Their defenses and prejudices bar them from hearing the liberating word of Jesus.  He asks them to break open their ordinary lives to find the call to grace hidden within. He doesn’t want them to abandon their lives. He wants them to transform their lives by recognizing the presence of God in the everyday miracles of human life, love, mercy and forgiveness. He challenges them to welcome the same miracles in the poor, the stranger, even the enemy. Now wait a minute!!!!

There may have been some who heard and responded to him that day. But their voices were drowned out by those whose souls had atrophied with comfort, selfishness, ignorance and fear.

We don’t have to go too far to find such scenes today.  It may be at a church, a political event, a family conversation, an exchange among friends. These situations may confront us with the stark difference, in ourselves and in others, between truth and opinion, between faith and religion, between justice and law. 

In these common situations of our lives, can we find the miracles God is offering us? Can we listen beyond the words with a faith-filled heart and hear God’s Word? Can we allow our thinking to be transformed by the challenging graces of our ordinary lives? Can we ask ourselves sincerely, “If Jesus were here for this moment, what would he want to happen in my heart and actions?”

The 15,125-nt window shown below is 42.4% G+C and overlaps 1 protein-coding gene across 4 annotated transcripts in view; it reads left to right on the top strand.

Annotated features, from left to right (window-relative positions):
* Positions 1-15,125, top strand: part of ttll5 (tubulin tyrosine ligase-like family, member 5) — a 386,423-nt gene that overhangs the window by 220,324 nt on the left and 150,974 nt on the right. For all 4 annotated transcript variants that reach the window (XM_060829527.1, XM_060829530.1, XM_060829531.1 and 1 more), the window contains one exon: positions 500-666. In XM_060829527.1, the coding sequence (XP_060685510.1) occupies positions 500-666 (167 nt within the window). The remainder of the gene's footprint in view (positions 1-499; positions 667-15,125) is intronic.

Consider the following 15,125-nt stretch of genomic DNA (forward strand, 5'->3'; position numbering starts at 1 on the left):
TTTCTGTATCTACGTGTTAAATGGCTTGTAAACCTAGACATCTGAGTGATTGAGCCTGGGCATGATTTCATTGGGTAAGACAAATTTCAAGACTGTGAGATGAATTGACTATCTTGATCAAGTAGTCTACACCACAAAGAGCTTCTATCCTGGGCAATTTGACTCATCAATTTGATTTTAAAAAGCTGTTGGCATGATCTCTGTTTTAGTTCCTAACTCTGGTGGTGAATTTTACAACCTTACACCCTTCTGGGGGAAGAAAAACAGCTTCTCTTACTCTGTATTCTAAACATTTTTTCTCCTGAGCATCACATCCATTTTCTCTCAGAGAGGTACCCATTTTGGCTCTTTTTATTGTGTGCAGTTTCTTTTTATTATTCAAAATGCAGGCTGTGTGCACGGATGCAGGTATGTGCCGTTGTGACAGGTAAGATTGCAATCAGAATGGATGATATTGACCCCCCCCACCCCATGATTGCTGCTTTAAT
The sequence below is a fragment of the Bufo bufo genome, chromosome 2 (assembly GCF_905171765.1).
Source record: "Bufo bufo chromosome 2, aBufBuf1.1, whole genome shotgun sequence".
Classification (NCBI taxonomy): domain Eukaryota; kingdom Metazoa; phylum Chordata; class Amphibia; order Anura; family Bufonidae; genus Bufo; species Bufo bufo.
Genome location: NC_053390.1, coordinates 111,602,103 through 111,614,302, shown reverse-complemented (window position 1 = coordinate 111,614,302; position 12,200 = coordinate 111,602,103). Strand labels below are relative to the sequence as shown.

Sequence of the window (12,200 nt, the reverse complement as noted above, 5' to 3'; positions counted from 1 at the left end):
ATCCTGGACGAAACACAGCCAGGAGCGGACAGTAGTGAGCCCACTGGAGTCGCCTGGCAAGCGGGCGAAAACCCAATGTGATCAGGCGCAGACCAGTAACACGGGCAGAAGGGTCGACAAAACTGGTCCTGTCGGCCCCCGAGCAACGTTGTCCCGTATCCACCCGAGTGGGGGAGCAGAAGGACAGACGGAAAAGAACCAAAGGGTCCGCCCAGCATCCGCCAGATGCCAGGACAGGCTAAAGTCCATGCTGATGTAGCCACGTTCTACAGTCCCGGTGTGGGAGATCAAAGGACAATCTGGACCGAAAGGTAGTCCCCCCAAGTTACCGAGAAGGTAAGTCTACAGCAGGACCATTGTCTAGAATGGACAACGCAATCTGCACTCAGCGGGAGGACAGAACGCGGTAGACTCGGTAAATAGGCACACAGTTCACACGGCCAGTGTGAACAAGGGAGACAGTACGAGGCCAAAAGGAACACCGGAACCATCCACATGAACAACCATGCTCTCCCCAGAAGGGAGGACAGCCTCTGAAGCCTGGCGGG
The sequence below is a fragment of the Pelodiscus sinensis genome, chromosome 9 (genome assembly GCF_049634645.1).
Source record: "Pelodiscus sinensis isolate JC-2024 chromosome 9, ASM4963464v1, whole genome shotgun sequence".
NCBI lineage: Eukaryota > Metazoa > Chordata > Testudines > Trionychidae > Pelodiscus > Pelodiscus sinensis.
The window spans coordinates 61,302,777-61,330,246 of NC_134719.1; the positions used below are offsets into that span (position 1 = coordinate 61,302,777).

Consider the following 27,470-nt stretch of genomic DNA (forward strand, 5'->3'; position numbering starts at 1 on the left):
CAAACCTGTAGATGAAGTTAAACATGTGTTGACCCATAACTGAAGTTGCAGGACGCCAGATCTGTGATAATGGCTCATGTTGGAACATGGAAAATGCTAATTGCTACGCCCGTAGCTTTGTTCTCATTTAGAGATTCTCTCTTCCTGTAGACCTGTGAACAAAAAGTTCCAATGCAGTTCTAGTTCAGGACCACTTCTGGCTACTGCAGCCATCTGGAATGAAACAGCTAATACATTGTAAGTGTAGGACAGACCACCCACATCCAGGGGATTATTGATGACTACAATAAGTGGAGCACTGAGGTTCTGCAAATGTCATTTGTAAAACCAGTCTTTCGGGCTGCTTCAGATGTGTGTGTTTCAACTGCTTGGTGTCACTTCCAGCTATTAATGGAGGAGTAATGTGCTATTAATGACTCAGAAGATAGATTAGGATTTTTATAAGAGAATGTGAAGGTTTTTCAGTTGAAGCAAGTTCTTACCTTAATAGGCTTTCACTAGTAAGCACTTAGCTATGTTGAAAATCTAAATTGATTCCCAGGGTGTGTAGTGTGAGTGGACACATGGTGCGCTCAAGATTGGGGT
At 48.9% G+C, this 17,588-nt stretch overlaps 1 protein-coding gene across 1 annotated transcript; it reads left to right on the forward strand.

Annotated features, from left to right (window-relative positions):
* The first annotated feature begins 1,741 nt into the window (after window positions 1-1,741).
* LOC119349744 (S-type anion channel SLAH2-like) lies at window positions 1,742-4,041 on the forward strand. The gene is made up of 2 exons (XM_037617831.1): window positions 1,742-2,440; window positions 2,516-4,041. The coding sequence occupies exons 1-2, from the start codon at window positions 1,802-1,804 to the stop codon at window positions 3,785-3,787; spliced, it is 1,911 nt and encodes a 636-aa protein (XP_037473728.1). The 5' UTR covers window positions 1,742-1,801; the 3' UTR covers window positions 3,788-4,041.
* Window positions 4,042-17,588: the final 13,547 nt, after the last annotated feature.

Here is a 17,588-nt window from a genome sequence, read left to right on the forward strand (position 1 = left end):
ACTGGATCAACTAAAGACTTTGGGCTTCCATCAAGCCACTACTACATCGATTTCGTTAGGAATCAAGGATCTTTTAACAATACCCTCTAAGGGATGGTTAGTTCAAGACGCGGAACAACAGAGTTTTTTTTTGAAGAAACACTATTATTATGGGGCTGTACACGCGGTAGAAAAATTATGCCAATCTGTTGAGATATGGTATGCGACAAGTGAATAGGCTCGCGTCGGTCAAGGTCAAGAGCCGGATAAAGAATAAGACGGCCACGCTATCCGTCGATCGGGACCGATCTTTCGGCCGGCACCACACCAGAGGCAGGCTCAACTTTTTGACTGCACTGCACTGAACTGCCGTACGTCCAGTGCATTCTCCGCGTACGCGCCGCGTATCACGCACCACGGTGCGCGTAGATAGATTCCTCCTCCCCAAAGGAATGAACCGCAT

Music: Word of God Speak by MercyMe

The Times They Are A-Changin’

July 24, 2018

Readings: http://www.usccb.org/bible/readings/072418.cfm

Today, in Mercy, we pray with a passage from the prophet Micah, the last of three over the past few days of readings. Micah, who composed about 700 years before Christ, is considered a “minor prophet”. We hear from him only these three times in our liturgical readings. Yet, some of the loveliest and most moving lines come from the pen of this country poet.


Micah gave us this gem:

He has shown you, O mortal, what is good.
   And what does the Lord require of you?
To act justly and to love mercy
   and to walk humbly[a] with your God.
~ Micah 6:8

He also foretold the birth of Jesus in Bethlehem.

But you, Bethlehem Ephrathah,
   though you are small among the clans of Judah,
out of you will come for me
   one who will be ruler over Israel,
whose origins are from of old,